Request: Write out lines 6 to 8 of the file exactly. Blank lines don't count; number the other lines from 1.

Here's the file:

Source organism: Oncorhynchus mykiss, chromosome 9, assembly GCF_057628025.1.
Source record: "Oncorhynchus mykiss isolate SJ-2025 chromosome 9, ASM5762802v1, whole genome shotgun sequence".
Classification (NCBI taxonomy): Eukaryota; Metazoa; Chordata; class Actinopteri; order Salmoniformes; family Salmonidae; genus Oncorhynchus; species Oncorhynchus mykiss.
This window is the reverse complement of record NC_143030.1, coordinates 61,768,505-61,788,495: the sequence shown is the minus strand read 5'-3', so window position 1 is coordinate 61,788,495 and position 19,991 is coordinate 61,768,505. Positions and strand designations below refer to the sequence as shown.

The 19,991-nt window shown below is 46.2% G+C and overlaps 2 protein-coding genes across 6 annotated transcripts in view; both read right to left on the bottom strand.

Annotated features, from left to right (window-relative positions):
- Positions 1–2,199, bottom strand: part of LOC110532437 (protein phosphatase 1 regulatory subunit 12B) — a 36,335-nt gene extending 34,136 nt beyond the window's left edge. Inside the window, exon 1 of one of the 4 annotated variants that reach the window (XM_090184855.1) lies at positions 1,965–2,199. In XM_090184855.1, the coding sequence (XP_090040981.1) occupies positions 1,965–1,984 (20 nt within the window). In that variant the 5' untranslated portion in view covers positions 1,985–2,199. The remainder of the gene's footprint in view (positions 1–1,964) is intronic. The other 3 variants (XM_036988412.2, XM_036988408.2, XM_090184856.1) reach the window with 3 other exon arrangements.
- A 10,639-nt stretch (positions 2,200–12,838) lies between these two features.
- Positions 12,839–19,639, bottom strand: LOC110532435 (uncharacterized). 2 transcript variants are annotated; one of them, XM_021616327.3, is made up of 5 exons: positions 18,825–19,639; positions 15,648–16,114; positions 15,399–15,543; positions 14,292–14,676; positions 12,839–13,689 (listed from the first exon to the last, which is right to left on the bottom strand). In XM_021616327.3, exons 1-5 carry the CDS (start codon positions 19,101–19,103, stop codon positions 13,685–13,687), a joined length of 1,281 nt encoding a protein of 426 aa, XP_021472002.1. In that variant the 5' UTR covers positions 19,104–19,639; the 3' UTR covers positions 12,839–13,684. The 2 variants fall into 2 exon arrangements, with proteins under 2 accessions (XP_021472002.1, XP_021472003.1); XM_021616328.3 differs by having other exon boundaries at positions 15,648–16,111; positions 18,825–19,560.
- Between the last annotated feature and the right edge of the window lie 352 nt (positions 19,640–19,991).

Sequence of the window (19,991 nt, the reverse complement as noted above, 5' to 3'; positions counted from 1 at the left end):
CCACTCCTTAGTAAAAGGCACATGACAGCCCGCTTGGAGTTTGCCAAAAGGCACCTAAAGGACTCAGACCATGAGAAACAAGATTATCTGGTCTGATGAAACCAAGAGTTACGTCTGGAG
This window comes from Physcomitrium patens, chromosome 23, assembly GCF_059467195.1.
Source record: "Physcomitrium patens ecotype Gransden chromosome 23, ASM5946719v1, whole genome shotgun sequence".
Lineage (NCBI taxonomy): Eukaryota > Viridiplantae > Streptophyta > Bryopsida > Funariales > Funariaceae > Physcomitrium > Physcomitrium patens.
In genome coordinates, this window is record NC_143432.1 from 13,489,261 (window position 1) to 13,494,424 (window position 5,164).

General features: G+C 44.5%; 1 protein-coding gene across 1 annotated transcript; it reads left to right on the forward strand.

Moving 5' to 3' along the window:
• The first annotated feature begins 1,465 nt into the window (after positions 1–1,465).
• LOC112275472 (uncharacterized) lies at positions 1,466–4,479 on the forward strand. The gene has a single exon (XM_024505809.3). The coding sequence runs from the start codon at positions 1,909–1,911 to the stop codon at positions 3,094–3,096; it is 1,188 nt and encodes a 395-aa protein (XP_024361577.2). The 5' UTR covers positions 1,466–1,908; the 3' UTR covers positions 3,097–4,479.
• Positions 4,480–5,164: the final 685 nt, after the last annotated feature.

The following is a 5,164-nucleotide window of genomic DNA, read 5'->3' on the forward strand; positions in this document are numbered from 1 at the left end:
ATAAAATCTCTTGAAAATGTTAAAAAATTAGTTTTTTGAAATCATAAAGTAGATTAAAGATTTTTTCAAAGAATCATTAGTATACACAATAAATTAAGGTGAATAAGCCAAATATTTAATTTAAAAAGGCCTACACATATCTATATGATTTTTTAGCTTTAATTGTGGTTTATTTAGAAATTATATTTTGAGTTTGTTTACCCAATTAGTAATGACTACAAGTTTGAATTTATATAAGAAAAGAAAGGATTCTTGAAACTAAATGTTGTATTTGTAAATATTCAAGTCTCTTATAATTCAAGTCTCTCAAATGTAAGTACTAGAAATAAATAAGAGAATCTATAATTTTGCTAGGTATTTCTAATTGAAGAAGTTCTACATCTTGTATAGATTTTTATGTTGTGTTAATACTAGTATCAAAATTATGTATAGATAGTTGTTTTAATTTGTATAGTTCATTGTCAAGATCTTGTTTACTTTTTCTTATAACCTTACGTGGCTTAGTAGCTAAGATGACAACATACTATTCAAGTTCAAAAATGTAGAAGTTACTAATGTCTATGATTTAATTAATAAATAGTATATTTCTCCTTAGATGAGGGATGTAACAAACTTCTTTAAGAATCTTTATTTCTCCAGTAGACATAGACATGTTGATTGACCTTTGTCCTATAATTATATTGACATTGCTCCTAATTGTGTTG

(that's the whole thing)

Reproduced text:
Annotated features, from left to right (window-relative positions):
- Positions 1–2,199, bottom strand: part of LOC110532437 (protein phosphatase 1 regulatory subunit 12B) — a 36,335-nt gene extending 34,136 nt beyond the window's left edge. Inside the window, exon 1 of one of the 4 annotated variants that reach the window (XM_090184855.1) lies at positions 1,965–2,199. In XM_090184855.1, the coding sequence (XP_090040981.1) occupies positions 1,965–1,984 (20 nt within the window). In that variant the 5' untranslated portion in view covers positions 1,985–2,199. The remainder of the gene's footprint in view (positions 1–1,964) is intronic. The other 3 variants (XM_036988412.2, XM_036988408.2, XM_090184856.1) reach the window with 3 other exon arrangements.
- A 10,639-nt stretch (positions 2,200–12,838) lies between these two features.